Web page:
Ultimately, being named in someone’s Will or other trust document as an executor or trustee does not mean you have to accept this role. It is important you get advice regarding the above before accepting or assuming either of these roles so that you can make an informed decision about acting. It is also important to seek legal advice if you have already started acting as an executor or trustee but want to resign so that you can ensure you are properly discharged from your office of executor or trustee. If you have questions in this regard and would like to talk to a lawyer in our estates group or if you are interested in learning about our estate trustee services, please reach out to us at 416-863-0125 or fill out the online form.
Meghan O’Neil joined Mills & Mills in 2016. Meghan graduated with honours from the University of Ottawa Faculty of Law in 2014. Prior to obtaining her law degree, Meghan graduated with a Graduate Certificate in Broadcast Journalism from Fanshawe College in 2009 and Honours Bachelor of Arts from the University of Windsor in 2010. Read More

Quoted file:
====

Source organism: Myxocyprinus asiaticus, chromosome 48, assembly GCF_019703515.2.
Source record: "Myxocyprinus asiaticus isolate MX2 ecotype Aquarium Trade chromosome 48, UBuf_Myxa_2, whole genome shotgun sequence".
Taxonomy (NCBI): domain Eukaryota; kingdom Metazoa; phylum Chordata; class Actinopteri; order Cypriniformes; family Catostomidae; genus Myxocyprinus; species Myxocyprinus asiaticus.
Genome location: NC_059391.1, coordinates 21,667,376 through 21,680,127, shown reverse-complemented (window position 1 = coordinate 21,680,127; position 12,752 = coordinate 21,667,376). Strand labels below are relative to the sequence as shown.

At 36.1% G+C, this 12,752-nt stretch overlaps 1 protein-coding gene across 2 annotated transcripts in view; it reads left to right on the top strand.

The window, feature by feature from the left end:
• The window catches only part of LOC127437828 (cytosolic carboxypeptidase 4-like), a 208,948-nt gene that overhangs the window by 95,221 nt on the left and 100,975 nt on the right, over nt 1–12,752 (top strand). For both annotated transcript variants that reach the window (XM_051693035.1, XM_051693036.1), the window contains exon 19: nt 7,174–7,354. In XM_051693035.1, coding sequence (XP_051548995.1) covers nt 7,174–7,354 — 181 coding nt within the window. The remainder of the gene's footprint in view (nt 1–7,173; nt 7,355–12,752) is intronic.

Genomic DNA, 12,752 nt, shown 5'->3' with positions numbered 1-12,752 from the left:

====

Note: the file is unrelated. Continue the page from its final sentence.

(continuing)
A deed of trust is a type of trust instrument that transfers interest in real property. In Texas, a deed of trust is most commonly used to secure a loan for the purchase of a home or other real property until that loan is repaid and the trust is voided, similar to how mortgages are used in other states. It can also be used, however, as a more permanent part of a comprehensive estate plan. The trustee, the person or entity who owns and manages the property, must meet Texas’ legal requirements for trustees.
Parties to a Deed of Trust
There are three principal parties to a deed of trust: the trustee, settlor and beneficiary. The settlor, also known as the grantor or trustor, is the person or entity who owns the property being transferred to the trust. This is typically the purchaser or owner. The trustee is the person or entity who will hold legal title to the property after the transfer. The beneficiary or beneficiaries are those whom the trust is intended to benefit. In the case of a mortgage, this would be the lender. If the trust is used for estate planning, this would likely be the settlor, his heirs or other named persons, or some combination of both.